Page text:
HTML and CSS Reference
Because the information displayed on the page is separated into individual frames, the
contents of a single frame can be updated without affecting the contents of any other
frame. If you click one of the linked images in the left frame, for example, the contents
of the large frame on the right are automatically updated to display the details about the
subject you've selected. When this update occurs, the contents of the left frame and the
bottom frame aren't affected.
Before you learn how to use frames, you need to learn about the target attribute of the
<a> tag. It enables you to direct a link to open a page in a different frame or window, and
learning how to use it is necessary to build sites with frames that work. This attribute
takes the following form:
target =“ window_name ”
Usually, when you click a hyperlink, the page to which you're linking replaces the cur-
rent page in the browser window. When you use the target attribute, you can open links
in new windows, or in existing windows other than the one that the link is in. With
frames, you can use the target attribute to display the linked page in a different frame.
The target attribute tells the web browser to display the information pointed to by a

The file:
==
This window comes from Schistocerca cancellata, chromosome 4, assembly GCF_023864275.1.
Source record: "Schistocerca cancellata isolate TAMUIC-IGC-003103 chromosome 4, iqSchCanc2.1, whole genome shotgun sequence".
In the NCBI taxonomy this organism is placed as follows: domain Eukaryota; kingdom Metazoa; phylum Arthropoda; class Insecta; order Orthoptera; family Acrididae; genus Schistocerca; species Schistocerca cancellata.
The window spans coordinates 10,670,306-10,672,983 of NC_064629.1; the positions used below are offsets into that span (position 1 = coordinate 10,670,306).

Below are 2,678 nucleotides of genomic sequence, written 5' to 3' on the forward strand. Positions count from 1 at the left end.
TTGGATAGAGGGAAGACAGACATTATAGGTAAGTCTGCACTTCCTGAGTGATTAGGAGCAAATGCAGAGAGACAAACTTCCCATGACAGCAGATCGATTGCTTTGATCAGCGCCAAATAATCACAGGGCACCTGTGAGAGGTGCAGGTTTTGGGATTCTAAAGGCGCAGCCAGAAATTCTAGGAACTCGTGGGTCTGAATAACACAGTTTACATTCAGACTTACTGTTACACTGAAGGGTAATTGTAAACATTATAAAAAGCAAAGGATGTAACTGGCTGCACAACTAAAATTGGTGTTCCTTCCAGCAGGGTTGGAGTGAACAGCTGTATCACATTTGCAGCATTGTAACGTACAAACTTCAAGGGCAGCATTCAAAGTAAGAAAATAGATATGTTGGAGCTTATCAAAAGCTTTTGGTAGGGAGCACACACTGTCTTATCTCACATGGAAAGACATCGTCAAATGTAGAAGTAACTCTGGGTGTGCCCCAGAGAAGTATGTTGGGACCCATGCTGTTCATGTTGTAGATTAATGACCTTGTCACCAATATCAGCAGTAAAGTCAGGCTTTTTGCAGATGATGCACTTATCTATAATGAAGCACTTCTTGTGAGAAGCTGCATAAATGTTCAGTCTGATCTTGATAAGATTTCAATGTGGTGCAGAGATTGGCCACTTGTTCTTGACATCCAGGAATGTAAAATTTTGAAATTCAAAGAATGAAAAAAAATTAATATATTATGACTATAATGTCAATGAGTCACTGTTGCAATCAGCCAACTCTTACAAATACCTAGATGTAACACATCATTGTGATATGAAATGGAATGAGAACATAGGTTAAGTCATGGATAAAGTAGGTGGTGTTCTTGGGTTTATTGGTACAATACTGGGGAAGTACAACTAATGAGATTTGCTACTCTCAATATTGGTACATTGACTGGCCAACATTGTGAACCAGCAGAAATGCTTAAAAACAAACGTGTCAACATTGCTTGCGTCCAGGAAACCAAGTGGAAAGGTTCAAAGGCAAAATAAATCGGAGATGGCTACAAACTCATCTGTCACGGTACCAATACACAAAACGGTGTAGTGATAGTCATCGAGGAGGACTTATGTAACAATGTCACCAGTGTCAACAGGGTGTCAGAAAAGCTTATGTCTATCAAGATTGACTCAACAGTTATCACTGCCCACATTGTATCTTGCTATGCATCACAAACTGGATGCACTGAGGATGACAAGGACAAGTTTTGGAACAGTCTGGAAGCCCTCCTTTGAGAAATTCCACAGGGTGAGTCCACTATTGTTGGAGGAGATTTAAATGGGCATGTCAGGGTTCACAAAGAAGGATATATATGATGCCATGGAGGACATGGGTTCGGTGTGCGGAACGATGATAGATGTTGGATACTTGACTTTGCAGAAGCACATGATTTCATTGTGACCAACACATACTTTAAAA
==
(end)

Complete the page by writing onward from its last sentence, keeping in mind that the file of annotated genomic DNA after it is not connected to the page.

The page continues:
hyperlink in a window called window_name . Basically, you can call the new window
anything you want, except that you can't use names that start with an underscore ( _ ).
These names are reserved for a set of special target values that you'll learn about later
in the “Magic target Names” section.
When you use the target attribute inside an <a> tag, the browser first checks whether a
window with the name window_name exists. If it does, the document pointed to by the
hyperlink replaces the current contents of window_name . On the other hand, if no win-
dow called window_name currently exists, a new browser window opens with that name
assigned to it. Then the document pointed to by the hyperlink is loaded into the newly
Task: Exercise 17.1: Working with Windows
Framesets rely on the target attribute to load pages into specific frames in a frameset.
Each of the hyperlinks in the following exercise uses the target attribute to open a web
page in a different browser window. The concepts you'll learn here will help you under-
stand later how targeted hyperlinks work in a frameset.